The family says that they had requested that doctors continue lifesaving measures for Nebane Abienwi, a 37-year-old father of six who had fled Cameroon and arrived in the US this summer.
He died on 1 October after suffering from a “medical emergency” while being detained at the Otay Mesa Detention Centre, an ICE-run facility in San Diego.
Now his family is desperately seeking answers, and the opportunity to bring the man’s body back to his home country. So far, the man’s brother has been denied a visa to visit on two occasions, and says he has been travelling back and forth between the American embassies in South Africa and Cameroon, pleading for the ability to travel to California and get some answers.
The brother, Akongnwi, says he wants to make sure the body is really his brother’s, and wants to perform cultural rights on the body before the casket is sealed. He would also like to know why doctors removed a ventilator that kept Nebane breathing after the family asked that it remain in place until a family member could arrive in California.
“We did not approve that,” Akongwi told USA Today, while providing only his first name out of fear that his family could be targeted in Cameroon. “One hundred percent, we did not.”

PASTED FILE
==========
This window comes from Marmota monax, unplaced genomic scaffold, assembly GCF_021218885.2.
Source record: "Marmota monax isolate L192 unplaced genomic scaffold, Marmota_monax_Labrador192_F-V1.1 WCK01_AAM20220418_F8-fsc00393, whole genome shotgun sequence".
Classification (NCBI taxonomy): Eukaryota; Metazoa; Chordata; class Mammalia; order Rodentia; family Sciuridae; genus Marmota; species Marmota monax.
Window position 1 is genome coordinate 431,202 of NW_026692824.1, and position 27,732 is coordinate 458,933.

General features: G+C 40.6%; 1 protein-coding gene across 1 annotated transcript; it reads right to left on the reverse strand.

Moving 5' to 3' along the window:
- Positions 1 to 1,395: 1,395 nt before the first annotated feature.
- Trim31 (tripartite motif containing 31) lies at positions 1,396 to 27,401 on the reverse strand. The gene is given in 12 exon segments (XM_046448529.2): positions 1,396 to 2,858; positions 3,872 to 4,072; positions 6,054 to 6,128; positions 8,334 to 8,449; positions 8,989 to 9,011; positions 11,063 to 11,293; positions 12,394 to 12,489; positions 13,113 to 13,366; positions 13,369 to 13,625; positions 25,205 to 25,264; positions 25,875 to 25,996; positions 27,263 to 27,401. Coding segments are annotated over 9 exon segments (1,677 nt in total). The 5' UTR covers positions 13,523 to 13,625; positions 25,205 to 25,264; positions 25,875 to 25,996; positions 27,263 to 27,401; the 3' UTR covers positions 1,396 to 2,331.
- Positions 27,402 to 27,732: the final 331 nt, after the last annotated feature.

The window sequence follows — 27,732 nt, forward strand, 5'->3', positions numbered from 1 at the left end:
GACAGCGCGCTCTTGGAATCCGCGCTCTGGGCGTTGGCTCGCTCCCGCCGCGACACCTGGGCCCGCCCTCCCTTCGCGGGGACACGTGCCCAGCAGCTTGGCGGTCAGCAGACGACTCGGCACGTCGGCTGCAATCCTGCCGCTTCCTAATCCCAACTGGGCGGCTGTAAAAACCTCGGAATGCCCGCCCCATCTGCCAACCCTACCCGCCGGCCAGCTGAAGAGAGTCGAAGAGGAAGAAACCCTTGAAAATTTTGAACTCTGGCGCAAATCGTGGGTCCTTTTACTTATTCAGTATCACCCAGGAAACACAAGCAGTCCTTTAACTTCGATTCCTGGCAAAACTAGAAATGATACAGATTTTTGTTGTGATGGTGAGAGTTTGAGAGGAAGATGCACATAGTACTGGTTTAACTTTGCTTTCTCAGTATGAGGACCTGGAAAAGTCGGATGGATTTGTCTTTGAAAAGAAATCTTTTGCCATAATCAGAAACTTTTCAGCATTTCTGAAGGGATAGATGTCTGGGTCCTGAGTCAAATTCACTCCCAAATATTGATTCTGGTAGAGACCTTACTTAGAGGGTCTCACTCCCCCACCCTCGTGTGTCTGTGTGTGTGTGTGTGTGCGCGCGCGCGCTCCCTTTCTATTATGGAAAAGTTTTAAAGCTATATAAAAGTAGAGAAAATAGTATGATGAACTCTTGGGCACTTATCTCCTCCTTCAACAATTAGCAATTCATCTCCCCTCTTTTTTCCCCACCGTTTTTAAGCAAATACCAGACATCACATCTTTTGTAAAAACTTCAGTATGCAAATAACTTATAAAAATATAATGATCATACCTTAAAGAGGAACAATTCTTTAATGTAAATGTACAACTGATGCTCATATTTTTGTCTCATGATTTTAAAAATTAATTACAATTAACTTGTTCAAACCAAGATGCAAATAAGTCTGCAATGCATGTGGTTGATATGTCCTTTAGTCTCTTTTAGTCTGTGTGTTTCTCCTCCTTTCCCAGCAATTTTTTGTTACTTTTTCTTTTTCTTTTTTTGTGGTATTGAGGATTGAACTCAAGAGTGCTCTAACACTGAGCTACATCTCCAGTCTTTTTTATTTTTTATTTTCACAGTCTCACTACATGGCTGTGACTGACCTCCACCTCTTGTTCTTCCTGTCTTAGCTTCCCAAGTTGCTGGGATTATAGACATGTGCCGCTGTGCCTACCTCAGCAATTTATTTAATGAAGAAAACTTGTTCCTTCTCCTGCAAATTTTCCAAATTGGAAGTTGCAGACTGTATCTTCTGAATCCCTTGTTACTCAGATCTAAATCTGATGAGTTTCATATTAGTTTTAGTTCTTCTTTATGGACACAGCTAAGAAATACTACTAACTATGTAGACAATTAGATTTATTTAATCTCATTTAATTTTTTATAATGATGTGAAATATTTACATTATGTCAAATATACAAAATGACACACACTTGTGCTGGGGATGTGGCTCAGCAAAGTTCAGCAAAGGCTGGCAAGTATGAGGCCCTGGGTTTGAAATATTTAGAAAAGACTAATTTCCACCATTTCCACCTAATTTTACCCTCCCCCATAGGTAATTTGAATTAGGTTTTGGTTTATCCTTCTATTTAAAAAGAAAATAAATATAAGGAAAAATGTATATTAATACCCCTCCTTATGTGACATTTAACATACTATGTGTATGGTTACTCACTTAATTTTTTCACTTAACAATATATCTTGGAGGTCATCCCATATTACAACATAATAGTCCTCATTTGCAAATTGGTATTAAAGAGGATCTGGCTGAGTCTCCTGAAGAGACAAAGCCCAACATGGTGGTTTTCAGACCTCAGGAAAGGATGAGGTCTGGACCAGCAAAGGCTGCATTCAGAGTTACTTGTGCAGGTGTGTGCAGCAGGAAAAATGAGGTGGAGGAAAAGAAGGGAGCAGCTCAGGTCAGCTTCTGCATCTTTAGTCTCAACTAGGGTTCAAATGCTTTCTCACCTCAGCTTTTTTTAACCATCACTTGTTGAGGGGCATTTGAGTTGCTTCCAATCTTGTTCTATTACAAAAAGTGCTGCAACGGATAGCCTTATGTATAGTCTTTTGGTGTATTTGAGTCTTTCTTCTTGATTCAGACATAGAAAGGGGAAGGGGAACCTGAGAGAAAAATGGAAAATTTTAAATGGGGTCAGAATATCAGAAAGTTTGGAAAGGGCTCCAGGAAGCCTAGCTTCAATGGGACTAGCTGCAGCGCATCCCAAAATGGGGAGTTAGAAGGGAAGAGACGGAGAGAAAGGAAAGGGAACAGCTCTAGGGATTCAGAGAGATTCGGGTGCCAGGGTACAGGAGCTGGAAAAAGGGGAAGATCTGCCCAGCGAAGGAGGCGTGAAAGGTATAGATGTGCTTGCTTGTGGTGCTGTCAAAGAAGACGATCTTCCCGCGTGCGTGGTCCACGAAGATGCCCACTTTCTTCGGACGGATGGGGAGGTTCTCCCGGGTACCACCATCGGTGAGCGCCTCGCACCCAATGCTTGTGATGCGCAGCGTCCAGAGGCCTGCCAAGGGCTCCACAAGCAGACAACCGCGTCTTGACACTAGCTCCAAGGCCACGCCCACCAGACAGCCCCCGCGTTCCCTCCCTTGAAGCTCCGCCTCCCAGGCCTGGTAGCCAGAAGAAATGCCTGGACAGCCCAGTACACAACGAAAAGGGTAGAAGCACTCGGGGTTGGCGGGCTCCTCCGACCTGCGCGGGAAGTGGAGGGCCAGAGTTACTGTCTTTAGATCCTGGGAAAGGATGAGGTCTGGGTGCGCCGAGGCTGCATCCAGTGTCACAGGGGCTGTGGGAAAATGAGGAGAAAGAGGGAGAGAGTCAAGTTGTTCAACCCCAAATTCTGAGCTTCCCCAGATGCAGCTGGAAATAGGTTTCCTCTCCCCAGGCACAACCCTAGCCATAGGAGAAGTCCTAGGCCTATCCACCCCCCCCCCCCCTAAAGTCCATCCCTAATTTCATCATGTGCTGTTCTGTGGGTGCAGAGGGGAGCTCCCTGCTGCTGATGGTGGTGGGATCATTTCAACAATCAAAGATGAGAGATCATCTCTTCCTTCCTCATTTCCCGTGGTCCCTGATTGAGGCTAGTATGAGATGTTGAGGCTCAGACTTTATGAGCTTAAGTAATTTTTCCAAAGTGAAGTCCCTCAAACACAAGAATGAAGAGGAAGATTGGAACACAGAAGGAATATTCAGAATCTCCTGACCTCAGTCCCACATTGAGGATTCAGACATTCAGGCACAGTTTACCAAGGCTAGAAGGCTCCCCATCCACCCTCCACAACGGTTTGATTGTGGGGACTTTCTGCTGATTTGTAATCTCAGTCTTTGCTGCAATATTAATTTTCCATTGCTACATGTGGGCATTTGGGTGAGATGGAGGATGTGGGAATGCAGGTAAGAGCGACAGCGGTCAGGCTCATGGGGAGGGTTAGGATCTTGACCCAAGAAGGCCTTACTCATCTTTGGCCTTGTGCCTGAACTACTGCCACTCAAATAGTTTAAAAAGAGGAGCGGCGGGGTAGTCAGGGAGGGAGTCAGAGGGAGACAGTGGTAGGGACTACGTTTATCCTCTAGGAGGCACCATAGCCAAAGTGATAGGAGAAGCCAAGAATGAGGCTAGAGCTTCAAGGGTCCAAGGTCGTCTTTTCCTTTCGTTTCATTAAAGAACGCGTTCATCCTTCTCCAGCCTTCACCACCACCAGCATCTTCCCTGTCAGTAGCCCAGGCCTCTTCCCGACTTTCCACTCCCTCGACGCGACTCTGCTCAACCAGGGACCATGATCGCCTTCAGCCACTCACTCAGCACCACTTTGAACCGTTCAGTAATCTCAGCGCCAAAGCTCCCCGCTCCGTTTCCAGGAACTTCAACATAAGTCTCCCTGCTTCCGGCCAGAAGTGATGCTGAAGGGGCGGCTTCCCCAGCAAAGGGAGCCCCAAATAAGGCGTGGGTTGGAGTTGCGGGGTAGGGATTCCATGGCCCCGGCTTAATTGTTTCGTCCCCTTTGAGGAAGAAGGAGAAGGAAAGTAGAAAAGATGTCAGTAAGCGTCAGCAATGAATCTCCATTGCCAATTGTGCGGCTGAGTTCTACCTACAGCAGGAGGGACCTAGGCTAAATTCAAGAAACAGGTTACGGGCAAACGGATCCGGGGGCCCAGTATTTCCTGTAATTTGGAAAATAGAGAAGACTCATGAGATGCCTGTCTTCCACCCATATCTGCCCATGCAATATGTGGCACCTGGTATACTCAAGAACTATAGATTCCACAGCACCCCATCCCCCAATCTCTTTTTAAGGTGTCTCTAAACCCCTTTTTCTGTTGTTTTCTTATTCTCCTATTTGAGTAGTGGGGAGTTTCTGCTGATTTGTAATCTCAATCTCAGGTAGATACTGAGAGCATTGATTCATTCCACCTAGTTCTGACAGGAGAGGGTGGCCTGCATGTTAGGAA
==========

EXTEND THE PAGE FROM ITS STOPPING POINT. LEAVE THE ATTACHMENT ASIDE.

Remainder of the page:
Akongwi said he spoke with medical officials on 30 September, who said his brother was bleeding profusely in his brain and that the ventilator was the only think keeping him alive.
The family then spoke, and determined that he should be left on life support until a family member could be there to decide whether to take him off the support or not.
The death marks the ninth immigrant death in American immigrant centres this year, and was detailed in a report released by ICE. That report indicated that Nebane presented himself to officials at a port of entry in California, before being taken to the detention centre.
ICE has indicated that it is reviewing the death, to ensure that officials acted in accordance with current policies and standards.
Nebane had fled Cameroon as armed conflicts threatened his village, amid violence that has plagued the country and caused a spike in Cameroonian asylum requests from 500 in 2010 to 1,800 in 2017, the last date for which data is available.
Register for free to continue reading
Registration is a free and easy way to support our truly independent journalism
By registering, you will also enjoy limited access to Premium articles, exclusive newsletters, commenting, and virtual events with our leading journalists
Already have an account? sign in
Join our new commenting forum
Join thought-provoking conversations, follow other Independent readers and see their replies